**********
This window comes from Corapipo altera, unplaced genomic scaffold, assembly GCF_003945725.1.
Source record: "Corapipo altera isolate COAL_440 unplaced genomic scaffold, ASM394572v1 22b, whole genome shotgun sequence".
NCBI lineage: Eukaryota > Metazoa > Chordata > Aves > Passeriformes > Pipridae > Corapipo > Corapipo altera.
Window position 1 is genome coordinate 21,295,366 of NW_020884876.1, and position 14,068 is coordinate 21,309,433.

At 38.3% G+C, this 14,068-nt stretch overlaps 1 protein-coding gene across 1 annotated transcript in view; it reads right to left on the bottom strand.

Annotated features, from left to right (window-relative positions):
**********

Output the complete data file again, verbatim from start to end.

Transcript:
This window comes from Corapipo altera, unplaced genomic scaffold, assembly GCF_003945725.1.
Source record: "Corapipo altera isolate COAL_440 unplaced genomic scaffold, ASM394572v1 22b, whole genome shotgun sequence".
NCBI lineage: Eukaryota > Metazoa > Chordata > Aves > Passeriformes > Pipridae > Corapipo > Corapipo altera.
Window position 1 is genome coordinate 21,295,366 of NW_020884876.1, and position 14,068 is coordinate 21,309,433.

At 38.3% G+C, this 14,068-nt stretch overlaps 1 protein-coding gene across 1 annotated transcript in view; it reads right to left on the bottom strand.

Annotated features, from left to right (window-relative positions):